Remember that salt water is hard on tackle. It sets quickly to work on all metal parts. Regardless of how tired you may be on your return, you should immediately wash and oil your tackle on arriving home. Reel seats, rod guides, ferrules, and the intricate mechanisms of reels will suffer if they are left overnight. 1 take my entire outfit into the shower with me. Unless your streamer flies have been tied on rustproof Z metal hooks, they, too, should be thoroughly rinsed. Tubular glass rods are unaffected by salt, but ordinary tackle hardware is not. If the guides become rusted and abrasive pits are allowed to form, an expensive fly line can be ruined in a single day. Dacron sinking lines are safe in salt water but cannot be expected to stand up under roughness in the guides.
IT WAS a hot August afternoon when Bill Hammond and I sped down the Merrimack River from Newburyport toward the flats on the back side of Plum Island. Bill’s thirteen-and-a-half-foot Boston Whaler, an extremely stable flat-bottomed craft that allows two men to stand and cast with ease, skimmed across sparse, retreating sheets of transparent sea. We found a likely salt river that wound eel-like through tawny marshes; its channel cut deep through the shallow flats. At the spot where a red buoy, marking mid-channel, tugged and undulated against the outrushing tide, 1 said to Bill, “Right straight across. Just above that red buoy there,” trying to sound as if I knew just where the bass would be.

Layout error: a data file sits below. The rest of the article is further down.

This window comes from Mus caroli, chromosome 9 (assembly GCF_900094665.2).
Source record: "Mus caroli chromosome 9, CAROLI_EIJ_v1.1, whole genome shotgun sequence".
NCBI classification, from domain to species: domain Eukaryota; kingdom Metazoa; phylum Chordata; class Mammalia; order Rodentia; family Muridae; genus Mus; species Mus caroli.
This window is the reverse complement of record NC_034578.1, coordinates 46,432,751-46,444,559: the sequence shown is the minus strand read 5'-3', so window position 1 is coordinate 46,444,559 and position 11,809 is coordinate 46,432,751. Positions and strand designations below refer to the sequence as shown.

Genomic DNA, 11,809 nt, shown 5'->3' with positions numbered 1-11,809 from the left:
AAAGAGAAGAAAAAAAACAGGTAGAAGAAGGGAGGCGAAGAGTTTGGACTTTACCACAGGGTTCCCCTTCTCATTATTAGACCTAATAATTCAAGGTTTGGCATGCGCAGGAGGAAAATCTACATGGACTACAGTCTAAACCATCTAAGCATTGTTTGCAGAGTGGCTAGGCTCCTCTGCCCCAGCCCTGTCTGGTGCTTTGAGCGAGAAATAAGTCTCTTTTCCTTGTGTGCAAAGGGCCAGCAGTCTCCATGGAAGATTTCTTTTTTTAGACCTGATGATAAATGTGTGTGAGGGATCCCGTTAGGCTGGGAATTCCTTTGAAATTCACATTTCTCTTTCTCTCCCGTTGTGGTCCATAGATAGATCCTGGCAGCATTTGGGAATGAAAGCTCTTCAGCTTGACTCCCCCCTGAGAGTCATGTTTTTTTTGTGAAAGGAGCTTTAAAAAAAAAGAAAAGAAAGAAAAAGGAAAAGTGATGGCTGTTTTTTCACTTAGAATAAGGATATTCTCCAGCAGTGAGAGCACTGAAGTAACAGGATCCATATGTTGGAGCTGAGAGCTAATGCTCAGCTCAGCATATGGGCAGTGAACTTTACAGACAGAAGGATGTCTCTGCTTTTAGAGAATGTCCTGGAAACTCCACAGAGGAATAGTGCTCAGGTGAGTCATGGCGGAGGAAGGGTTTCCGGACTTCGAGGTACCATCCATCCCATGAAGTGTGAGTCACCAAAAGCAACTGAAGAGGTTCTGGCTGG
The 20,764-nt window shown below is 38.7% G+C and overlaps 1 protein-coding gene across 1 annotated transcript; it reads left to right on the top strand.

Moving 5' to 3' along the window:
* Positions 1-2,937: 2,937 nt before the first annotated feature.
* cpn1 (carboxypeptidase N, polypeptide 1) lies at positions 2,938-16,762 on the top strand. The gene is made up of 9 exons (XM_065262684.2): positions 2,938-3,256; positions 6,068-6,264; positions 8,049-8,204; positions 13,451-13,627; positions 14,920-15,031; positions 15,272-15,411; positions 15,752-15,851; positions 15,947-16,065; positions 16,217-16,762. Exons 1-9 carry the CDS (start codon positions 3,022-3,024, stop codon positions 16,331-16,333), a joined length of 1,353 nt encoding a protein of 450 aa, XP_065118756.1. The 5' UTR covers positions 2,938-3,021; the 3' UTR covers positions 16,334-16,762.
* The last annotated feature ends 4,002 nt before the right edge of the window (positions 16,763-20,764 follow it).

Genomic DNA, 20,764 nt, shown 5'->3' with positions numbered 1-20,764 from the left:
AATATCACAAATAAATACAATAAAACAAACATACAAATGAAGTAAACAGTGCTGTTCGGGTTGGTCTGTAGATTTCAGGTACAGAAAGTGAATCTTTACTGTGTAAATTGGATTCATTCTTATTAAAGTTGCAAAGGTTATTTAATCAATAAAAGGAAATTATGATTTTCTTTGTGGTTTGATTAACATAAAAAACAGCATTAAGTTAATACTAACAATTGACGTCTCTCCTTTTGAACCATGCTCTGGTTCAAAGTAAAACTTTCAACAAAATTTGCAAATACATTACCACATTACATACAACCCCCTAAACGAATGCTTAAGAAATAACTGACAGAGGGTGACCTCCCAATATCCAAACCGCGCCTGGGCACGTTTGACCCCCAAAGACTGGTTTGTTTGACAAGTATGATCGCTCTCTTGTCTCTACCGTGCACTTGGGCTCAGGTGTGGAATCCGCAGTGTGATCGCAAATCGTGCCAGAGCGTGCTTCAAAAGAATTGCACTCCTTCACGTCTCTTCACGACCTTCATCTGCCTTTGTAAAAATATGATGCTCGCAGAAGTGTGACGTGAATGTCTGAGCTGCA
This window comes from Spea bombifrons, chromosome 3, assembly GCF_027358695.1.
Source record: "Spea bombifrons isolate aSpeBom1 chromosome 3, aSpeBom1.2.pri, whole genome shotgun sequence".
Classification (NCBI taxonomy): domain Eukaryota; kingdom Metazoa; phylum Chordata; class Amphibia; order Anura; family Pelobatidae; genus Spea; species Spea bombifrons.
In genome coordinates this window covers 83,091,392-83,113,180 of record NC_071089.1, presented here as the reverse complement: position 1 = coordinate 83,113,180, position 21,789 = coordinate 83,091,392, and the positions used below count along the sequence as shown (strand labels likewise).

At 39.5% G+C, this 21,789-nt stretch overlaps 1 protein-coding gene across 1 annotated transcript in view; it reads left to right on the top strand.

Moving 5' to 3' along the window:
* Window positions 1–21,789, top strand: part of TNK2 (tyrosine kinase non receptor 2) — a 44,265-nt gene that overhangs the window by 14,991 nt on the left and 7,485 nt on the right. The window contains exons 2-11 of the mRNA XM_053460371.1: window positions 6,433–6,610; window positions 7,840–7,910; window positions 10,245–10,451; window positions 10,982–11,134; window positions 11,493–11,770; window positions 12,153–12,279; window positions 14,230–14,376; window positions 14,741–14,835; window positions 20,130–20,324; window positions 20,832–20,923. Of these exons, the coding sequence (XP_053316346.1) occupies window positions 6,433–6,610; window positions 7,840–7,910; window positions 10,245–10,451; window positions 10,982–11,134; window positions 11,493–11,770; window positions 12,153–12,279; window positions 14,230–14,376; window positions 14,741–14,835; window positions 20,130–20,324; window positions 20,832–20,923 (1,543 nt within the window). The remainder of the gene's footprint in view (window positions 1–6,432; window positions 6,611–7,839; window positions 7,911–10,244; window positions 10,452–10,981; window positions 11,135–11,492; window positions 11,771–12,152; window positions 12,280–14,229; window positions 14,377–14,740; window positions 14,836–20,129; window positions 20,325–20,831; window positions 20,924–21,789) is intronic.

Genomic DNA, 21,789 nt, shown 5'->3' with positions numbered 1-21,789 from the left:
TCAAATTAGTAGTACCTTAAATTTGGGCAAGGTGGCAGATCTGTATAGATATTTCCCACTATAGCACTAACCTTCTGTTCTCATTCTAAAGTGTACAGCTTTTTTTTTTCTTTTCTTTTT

“Have you ever fished here before?” asked Bill.
“Never. But where the shoals drop away into the creek, it looks just right.”
“A cold beer for the first fish,” said Bill.
“You’re on!” said I, and stripped line off my reel. Mine was a sinking Dacron fly line, and a Black Ghost streamer fly followed obediently, at a depth of about three feet, some sixty feet behind us.
Bill guided us with his knee against the wheel as he stripped off a considerable length of line, but I noticed his fly skimming along on the wake kicked up by the motor.
On our first crossing of the creek I felt the heavy take of a fish and shouted, “Fish on!”
The swiftness of the current, the power with which the fish took off in the opposite direction, and the speed we were making all put pressure on my reel, which was screaming.
“I like my beer real cold, Bill,” I said; he was reeling in fast to avoid a tangle.
“You’ve got to get it in the boat first.” He laughed. “This river must be full of schoolies.”